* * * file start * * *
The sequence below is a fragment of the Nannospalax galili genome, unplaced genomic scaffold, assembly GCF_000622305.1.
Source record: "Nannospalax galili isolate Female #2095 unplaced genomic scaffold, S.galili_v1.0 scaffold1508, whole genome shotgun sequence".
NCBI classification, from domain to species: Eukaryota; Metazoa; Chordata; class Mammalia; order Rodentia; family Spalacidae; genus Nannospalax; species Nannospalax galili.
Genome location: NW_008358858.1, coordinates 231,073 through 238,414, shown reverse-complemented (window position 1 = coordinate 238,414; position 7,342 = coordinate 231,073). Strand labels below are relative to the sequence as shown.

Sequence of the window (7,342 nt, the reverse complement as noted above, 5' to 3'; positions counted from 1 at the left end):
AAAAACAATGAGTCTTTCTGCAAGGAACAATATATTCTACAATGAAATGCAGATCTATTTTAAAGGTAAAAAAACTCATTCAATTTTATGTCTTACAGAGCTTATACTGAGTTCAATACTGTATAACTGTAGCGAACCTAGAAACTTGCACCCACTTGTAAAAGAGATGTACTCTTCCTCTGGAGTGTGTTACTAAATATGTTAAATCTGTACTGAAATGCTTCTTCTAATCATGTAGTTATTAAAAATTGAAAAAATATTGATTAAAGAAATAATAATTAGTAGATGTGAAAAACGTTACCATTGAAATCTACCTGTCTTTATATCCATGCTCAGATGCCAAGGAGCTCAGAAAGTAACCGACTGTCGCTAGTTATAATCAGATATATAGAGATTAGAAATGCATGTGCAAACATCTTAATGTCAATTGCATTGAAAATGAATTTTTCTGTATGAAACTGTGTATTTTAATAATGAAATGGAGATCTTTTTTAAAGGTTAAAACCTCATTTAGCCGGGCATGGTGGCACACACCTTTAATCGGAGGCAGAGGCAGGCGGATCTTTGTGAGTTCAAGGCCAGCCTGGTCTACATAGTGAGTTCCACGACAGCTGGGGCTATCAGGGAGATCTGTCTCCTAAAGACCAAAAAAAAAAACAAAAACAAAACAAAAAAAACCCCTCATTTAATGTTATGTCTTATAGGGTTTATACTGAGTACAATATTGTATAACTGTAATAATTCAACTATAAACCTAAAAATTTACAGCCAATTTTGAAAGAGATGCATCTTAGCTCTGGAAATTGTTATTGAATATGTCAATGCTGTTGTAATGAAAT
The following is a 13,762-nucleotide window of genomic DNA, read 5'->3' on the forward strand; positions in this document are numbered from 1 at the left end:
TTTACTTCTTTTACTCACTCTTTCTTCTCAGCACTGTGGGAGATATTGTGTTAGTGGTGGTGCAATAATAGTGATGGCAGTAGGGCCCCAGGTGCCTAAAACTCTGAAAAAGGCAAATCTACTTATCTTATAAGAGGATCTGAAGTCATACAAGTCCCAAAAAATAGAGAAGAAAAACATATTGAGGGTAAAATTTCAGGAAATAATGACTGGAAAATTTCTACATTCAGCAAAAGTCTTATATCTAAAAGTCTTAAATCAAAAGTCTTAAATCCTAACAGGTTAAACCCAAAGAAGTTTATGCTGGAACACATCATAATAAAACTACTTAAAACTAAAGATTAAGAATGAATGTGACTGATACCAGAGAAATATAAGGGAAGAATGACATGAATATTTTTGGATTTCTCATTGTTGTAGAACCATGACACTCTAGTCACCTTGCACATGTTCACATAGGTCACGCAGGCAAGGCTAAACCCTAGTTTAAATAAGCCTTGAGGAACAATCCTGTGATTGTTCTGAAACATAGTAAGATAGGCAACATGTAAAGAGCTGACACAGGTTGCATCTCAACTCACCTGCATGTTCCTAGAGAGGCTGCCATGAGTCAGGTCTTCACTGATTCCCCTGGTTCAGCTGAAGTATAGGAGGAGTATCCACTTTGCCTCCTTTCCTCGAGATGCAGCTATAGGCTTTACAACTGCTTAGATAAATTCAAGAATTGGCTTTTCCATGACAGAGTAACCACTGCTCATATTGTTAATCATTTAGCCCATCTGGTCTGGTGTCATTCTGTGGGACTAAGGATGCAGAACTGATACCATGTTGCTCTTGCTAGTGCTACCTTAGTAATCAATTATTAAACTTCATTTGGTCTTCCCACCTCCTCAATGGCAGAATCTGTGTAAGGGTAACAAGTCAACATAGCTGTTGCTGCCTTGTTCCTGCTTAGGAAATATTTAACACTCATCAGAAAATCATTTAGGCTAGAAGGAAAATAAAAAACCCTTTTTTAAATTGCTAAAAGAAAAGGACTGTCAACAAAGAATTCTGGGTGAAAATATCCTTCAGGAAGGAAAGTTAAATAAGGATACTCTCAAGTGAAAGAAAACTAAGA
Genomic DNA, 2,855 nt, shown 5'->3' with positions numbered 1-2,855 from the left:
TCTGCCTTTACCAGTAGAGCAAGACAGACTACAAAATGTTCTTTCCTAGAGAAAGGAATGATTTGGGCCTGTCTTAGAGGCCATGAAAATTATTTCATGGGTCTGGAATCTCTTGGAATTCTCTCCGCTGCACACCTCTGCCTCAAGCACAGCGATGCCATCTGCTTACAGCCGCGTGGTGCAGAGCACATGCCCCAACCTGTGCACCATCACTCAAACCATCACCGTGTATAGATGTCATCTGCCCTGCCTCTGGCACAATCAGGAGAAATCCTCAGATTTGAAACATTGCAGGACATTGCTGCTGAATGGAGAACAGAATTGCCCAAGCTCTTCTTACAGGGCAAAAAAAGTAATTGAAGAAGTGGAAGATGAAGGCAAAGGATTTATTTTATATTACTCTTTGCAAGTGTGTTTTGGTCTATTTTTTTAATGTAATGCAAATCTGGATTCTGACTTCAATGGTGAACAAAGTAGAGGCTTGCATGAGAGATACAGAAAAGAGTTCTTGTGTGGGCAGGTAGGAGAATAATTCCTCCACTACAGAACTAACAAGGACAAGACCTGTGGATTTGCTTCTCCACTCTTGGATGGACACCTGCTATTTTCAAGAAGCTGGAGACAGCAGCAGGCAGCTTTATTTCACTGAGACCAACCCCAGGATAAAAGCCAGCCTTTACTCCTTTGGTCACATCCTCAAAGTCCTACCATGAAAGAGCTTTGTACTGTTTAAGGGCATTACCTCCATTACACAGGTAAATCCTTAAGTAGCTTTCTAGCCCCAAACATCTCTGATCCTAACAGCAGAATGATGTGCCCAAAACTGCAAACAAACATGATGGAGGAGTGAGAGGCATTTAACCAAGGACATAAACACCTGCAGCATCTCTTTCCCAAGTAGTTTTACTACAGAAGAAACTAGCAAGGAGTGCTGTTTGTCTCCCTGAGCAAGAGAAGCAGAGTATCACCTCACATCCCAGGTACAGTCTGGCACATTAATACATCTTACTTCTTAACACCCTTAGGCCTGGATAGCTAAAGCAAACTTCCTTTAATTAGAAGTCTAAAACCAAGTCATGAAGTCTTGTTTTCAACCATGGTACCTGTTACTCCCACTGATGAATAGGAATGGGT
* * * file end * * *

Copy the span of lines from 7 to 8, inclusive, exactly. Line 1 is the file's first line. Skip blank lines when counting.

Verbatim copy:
The following is a 13,762-nucleotide window of genomic DNA, read 5'->3' on the forward strand; positions in this document are numbered from 1 at the left end:
TTTACTTCTTTTACTCACTCTTTCTTCTCAGCACTGTGGGAGATATTGTGTTAGTGGTGGTGCAATAATAGTGATGGCAGTAGGGCCCCAGGTGCCTAAAACTCTGAAAAAGGCAAATCTACTTATCTTATAAGAGGATCTGAAGTCATACAAGTCCCAAAAAATAGAGAAGAAAAACATATTGAGGGTAAAATTTCAGGAAATAATGACTGGAAAATTTCTACATTCAGCAAAAGTCTTATATCTAAAAGTCTTAAATCAAAAGTCTTAAATCCTAACAGGTTAAACCCAAAGAAGTTTATGCTGGAACACATCATAATAAAACTACTTAAAACTAAAGATTAAGAATGAATGTGACTGATACCAGAGAAATATAAGGGAAGAATGACATGAATATTTTTGGATTTCTCATTGTTGTAGAACCATGACACTCTAGTCACCTTGCACATGTTCACATAGGTCACGCAGGCAAGGCTAAACCCTAGTTTAAATAAGCCTTGAGGAACAATCCTGTGATTGTTCTGAAACATAGTAAGATAGGCAACATGTAAAGAGCTGACACAGGTTGCATCTCAACTCACCTGCATGTTCCTAGAGAGGCTGCCATGAGTCAGGTCTTCACTGATTCCCCTGGTTCAGCTGAAGTATAGGAGGAGTATCCACTTTGCCTCCTTTCCTCGAGATGCAGCTATAGGCTTTACAACTGCTTAGATAAATTCAAGAATTGGCTTTTCCATGACAGAGTAACCACTGCTCATATTGTTAATCATTTAGCCCATCTGGTCTGGTGTCATTCTGTGGGACTAAGGATGCAGAACTGATACCATGTTGCTCTTGCTAGTGCTACCTTAGTAATCAATTATTAAACTTCATTTGGTCTTCCCACCTCCTCAATGGCAGAATCTGTGTAAGGGTAACAAGTCAACATAGCTGTTGCTGCCTTGTTCCTGCTTAGGAAATATTTAACACTCATCAGAAAATCATTTAGGCTAGAAGGAAAATAAAAAACCCTTTTTTAAATTGCTAAAAGAAAAGGACTGTCAACAAAGAATTCTGGGTGAAAATATCCTTCAGGAAGGAAAGTTAAATAAGGATACTCTCAAGTGAAAGAAAACTAAGA